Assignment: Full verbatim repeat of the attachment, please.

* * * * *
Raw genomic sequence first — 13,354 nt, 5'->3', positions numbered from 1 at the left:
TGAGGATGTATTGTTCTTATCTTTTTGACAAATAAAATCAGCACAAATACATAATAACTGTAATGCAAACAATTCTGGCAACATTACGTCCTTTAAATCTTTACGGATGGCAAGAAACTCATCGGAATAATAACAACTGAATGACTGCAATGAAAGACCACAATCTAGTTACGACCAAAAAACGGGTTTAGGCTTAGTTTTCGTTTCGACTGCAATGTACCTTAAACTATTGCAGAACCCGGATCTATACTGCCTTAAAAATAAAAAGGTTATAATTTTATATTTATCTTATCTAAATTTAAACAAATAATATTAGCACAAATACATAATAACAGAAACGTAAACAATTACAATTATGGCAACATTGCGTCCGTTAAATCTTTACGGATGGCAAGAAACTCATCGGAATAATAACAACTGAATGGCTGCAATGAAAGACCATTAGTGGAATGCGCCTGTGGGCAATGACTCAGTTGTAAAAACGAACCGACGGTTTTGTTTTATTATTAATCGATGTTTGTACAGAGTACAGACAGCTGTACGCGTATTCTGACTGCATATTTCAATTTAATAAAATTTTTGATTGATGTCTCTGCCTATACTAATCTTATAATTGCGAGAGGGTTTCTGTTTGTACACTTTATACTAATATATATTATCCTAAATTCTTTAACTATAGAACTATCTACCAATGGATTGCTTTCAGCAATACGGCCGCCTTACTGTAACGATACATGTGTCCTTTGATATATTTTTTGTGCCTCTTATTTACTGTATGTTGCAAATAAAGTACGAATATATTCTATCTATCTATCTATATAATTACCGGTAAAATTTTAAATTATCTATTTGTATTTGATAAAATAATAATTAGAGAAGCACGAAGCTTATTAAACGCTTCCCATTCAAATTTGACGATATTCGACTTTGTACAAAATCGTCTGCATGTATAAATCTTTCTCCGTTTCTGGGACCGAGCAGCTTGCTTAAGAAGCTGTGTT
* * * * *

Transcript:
Raw genomic sequence first — 13,354 nt, 5'->3', positions numbered from 1 at the left:
TGAGGATGTATTGTTCTTATCTTTTTGACAAATAAAATCAGCACAAATACATAATAACTGTAATGCAAACAATTCTGGCAACATTACGTCCTTTAAATCTTTACGGATGGCAAGAAACTCATCGGAATAATAACAACTGAATGACTGCAATGAAAGACCACAATCTAGTTACGACCAAAAAACGGGTTTAGGCTTAGTTTTCGTTTCGACTGCAATGTACCTTAAACTATTGCAGAACCCGGATCTATACTGCCTTAAAAATAAAAAGGTTATAATTTTATATTTATCTTATCTAAATTTAAACAAATAATATTAGCACAAATACATAATAACAGAAACGTAAACAATTACAATTATGGCAACATTGCGTCCGTTAAATCTTTACGGATGGCAAGAAACTCATCGGAATAATAACAACTGAATGGCTGCAATGAAAGACCATTAGTGGAATGCGCCTGTGGGCAATGACTCAGTTGTAAAAACGAACCGACGGTTTTGTTTTATTATTAATCGATGTTTGTACAGAGTACAGACAGCTGTACGCGTATTCTGACTGCATATTTCAATTTAATAAAATTTTTGATTGATGTCTCTGCCTATACTAATCTTATAATTGCGAGAGGGTTTCTGTTTGTACACTTTATACTAATATATATTATCCTAAATTCTTTAACTATAGAACTATCTACCAATGGATTGCTTTCAGCAATACGGCCGCCTTACTGTAACGATACATGTGTCCTTTGATATATTTTTTGTGCCTCTTATTTACTGTATGTTGCAAATAAAGTACGAATATATTCTATCTATCTATCTATATAATTACCGGTAAAATTTTAAATTATCTATTTGTATTTGATAAAATAATAATTAGAGAAGCACGAAGCTTATTAAACGCTTCCCATTCAAATTTGACGATATTCGACTTTGTACAAAATCGTCTGCATGTATAAATCTTTCTCCGTTTCTGGGACCGAGCAGCTTGCTTAAGAAGCTGTGTT